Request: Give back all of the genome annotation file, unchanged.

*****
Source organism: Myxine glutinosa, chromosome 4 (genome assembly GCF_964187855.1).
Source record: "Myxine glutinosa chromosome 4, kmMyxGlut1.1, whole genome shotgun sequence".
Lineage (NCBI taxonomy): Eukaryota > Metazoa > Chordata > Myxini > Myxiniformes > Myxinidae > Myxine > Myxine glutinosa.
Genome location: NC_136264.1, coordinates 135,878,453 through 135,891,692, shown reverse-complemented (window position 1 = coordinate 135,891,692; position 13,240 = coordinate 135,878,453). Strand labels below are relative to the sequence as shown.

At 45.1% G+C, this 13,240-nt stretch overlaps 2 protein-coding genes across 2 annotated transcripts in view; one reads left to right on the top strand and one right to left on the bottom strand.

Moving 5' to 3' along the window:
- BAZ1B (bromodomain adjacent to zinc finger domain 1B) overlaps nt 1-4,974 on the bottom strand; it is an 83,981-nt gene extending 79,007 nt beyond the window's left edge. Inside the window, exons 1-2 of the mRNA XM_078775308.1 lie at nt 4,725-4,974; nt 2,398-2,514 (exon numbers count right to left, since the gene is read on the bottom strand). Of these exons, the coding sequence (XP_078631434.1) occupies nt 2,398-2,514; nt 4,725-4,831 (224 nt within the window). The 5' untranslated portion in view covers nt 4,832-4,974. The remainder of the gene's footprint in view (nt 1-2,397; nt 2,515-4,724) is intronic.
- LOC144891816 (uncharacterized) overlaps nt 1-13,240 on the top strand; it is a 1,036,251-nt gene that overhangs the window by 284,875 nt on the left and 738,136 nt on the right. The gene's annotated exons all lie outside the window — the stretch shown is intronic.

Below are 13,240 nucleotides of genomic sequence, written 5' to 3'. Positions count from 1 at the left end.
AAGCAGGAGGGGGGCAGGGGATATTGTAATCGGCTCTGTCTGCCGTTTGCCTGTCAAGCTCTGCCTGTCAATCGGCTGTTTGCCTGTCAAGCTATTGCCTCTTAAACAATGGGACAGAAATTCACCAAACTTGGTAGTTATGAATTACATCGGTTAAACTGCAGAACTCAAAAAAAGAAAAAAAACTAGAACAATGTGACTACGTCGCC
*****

Source organism: Myxine glutinosa, chromosome 4 (genome assembly GCF_964187855.1).
Source record: "Myxine glutinosa chromosome 4, kmMyxGlut1.1, whole genome shotgun sequence".
Lineage (NCBI taxonomy): Eukaryota > Metazoa > Chordata > Myxini > Myxiniformes > Myxinidae > Myxine > Myxine glutinosa.
Genome location: NC_136264.1, coordinates 135,878,453 through 135,891,692, shown reverse-complemented (window position 1 = coordinate 135,891,692; position 13,240 = coordinate 135,878,453). Strand labels below are relative to the sequence as shown.

At 45.1% G+C, this 13,240-nt stretch overlaps 2 protein-coding genes across 2 annotated transcripts in view; one reads left to right on the top strand and one right to left on the bottom strand.

Moving 5' to 3' along the window:
- BAZ1B (bromodomain adjacent to zinc finger domain 1B) overlaps nt 1-4,974 on the bottom strand; it is an 83,981-nt gene extending 79,007 nt beyond the window's left edge. Inside the window, exons 1-2 of the mRNA XM_078775308.1 lie at nt 4,725-4,974; nt 2,398-2,514 (exon numbers count right to left, since the gene is read on the bottom strand). Of these exons, the coding sequence (XP_078631434.1) occupies nt 2,398-2,514; nt 4,725-4,831 (224 nt within the window). The 5' untranslated portion in view covers nt 4,832-4,974. The remainder of the gene's footprint in view (nt 1-2,397; nt 2,515-4,724) is intronic.
- LOC144891816 (uncharacterized) overlaps nt 1-13,240 on the top strand; it is a 1,036,251-nt gene that overhangs the window by 284,875 nt on the left and 738,136 nt on the right. The gene's annotated exons all lie outside the window — the stretch shown is intronic.

Below are 13,240 nucleotides of genomic sequence, written 5' to 3'. Positions count from 1 at the left end.
AAGCAGGAGGGGGGCAGGGGATATTGTAATCGGCTCTGTCTGCCGTTTGCCTGTCAAGCTCTGCCTGTCAATCGGCTGTTTGCCTGTCAAGCTATTGCCTCTTAAACAATGGGACAGAAATTCACCAAACTTGGTAGTTATGAATTACATCGGTTAAACTGCAGAACTCAAAAAAAGAAAAAAAACTAGAACAATGTGACTACGTCGCC